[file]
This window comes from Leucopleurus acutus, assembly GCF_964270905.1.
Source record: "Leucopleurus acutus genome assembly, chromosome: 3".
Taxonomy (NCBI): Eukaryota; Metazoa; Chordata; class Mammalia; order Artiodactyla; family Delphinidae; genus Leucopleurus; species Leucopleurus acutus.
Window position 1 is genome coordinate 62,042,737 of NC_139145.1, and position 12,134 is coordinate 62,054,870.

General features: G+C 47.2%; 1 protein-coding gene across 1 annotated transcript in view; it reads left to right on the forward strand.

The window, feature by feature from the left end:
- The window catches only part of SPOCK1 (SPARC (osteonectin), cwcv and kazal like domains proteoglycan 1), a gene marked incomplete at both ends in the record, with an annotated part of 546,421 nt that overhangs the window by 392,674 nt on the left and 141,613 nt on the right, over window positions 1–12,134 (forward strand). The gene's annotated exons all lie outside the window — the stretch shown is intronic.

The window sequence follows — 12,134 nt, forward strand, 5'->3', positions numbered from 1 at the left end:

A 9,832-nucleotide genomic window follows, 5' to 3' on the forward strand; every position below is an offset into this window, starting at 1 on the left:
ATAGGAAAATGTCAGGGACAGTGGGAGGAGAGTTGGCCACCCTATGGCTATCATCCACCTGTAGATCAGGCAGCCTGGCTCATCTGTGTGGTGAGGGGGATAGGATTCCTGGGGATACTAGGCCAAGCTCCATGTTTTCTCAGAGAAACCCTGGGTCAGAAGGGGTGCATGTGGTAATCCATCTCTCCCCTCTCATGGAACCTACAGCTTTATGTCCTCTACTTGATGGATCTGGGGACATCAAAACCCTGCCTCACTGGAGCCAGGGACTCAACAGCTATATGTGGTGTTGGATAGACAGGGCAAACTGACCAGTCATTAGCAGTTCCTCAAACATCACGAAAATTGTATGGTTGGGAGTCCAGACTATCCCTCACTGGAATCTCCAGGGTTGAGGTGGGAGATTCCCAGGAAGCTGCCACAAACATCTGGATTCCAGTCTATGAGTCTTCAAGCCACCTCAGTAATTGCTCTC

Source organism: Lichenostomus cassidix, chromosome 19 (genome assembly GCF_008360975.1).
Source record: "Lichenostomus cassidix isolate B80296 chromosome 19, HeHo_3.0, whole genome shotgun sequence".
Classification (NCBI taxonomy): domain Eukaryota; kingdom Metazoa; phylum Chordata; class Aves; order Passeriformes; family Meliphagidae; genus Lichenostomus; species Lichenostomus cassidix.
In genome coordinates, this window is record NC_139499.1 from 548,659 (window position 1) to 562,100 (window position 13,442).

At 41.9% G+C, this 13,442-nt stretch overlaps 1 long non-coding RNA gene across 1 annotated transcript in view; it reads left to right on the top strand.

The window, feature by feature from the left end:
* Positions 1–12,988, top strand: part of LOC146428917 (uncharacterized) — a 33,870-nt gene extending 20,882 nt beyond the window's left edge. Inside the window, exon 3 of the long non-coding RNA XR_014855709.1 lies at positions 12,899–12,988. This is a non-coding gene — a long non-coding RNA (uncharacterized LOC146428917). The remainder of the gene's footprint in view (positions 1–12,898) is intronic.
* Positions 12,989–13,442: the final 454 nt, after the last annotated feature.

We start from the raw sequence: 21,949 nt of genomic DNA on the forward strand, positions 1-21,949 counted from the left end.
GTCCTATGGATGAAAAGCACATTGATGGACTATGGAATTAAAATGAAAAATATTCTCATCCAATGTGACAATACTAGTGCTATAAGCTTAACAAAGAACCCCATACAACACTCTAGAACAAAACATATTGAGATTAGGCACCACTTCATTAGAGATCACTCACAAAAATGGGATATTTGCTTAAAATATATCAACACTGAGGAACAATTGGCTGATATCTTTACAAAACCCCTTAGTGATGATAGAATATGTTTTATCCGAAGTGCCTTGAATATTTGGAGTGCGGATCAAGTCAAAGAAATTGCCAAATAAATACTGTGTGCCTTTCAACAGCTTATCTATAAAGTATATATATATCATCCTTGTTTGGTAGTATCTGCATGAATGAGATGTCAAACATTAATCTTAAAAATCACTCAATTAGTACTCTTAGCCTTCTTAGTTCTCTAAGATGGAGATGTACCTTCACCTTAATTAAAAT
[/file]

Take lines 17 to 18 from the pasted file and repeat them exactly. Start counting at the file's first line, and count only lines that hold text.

* Positions 1–12,988, top strand: part of LOC146428917 (uncharacterized) — a 33,870-nt gene extending 20,882 nt beyond the window's left edge. Inside the window, exon 3 of the long non-coding RNA XR_014855709.1 lies at positions 12,899–12,988. This is a non-coding gene — a long non-coding RNA (uncharacterized LOC146428917). The remainder of the gene's footprint in view (positions 1–12,898) is intronic.
* Positions 12,989–13,442: the final 454 nt, after the last annotated feature.